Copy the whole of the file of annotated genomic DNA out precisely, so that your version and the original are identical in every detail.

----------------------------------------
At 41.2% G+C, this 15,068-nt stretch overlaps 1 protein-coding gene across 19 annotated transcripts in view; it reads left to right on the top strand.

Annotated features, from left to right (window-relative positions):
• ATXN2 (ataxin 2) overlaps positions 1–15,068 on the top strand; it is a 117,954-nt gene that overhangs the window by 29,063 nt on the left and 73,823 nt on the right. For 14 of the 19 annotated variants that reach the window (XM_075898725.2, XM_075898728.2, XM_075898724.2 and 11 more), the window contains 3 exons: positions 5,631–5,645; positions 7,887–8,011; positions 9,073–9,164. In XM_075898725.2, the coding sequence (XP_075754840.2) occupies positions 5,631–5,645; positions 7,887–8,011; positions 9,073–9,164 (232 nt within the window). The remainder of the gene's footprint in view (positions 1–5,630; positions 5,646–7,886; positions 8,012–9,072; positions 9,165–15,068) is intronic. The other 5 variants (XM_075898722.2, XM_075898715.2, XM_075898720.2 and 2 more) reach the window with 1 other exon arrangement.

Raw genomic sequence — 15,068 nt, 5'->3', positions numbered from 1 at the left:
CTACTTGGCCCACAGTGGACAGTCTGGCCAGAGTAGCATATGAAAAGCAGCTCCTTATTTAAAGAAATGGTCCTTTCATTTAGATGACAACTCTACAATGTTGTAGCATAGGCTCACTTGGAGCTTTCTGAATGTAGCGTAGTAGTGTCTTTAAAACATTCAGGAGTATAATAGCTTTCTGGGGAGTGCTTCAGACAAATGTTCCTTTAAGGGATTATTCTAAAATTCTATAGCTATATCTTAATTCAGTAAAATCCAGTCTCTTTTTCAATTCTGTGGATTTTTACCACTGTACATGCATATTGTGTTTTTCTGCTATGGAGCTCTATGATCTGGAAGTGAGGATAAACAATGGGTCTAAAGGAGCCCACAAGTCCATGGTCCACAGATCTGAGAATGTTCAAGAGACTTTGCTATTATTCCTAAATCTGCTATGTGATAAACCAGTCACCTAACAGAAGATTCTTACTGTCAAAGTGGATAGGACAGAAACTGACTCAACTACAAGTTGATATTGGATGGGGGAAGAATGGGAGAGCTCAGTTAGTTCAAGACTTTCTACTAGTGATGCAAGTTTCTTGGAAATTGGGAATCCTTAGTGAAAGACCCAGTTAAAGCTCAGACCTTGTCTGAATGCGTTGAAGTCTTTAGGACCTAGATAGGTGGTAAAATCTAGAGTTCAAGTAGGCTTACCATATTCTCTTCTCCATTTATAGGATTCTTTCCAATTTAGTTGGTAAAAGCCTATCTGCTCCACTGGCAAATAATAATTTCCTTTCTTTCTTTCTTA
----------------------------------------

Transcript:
At 41.2% G+C, this 15,068-nt stretch overlaps 1 protein-coding gene across 19 annotated transcripts in view; it reads left to right on the top strand.

Annotated features, from left to right (window-relative positions):
• ATXN2 (ataxin 2) overlaps positions 1–15,068 on the top strand; it is a 117,954-nt gene that overhangs the window by 29,063 nt on the left and 73,823 nt on the right. For 14 of the 19 annotated variants that reach the window (XM_075898725.2, XM_075898728.2, XM_075898724.2 and 11 more), the window contains 3 exons: positions 5,631–5,645; positions 7,887–8,011; positions 9,073–9,164. In XM_075898725.2, the coding sequence (XP_075754840.2) occupies positions 5,631–5,645; positions 7,887–8,011; positions 9,073–9,164 (232 nt within the window). The remainder of the gene's footprint in view (positions 1–5,630; positions 5,646–7,886; positions 8,012–9,072; positions 9,165–15,068) is intronic. The other 5 variants (XM_075898722.2, XM_075898715.2, XM_075898720.2 and 2 more) reach the window with 1 other exon arrangement.

Raw genomic sequence — 15,068 nt, 5'->3', positions numbered from 1 at the left:
CTACTTGGCCCACAGTGGACAGTCTGGCCAGAGTAGCATATGAAAAGCAGCTCCTTATTTAAAGAAATGGTCCTTTCATTTAGATGACAACTCTACAATGTTGTAGCATAGGCTCACTTGGAGCTTTCTGAATGTAGCGTAGTAGTGTCTTTAAAACATTCAGGAGTATAATAGCTTTCTGGGGAGTGCTTCAGACAAATGTTCCTTTAAGGGATTATTCTAAAATTCTATAGCTATATCTTAATTCAGTAAAATCCAGTCTCTTTTTCAATTCTGTGGATTTTTACCACTGTACATGCATATTGTGTTTTTCTGCTATGGAGCTCTATGATCTGGAAGTGAGGATAAACAATGGGTCTAAAGGAGCCCACAAGTCCATGGTCCACAGATCTGAGAATGTTCAAGAGACTTTGCTATTATTCCTAAATCTGCTATGTGATAAACCAGTCACCTAACAGAAGATTCTTACTGTCAAAGTGGATAGGACAGAAACTGACTCAACTACAAGTTGATATTGGATGGGGGAAGAATGGGAGAGCTCAGTTAGTTCAAGACTTTCTACTAGTGATGCAAGTTTCTTGGAAATTGGGAATCCTTAGTGAAAGACCCAGTTAAAGCTCAGACCTTGTCTGAATGCGTTGAAGTCTTTAGGACCTAGATAGGTGGTAAAATCTAGAGTTCAAGTAGGCTTACCATATTCTCTTCTCCATTTATAGGATTCTTTCCAATTTAGTTGGTAAAAGCCTATCTGCTCCACTGGCAAATAATAATTTCCTTTCTTTCTTTCTTA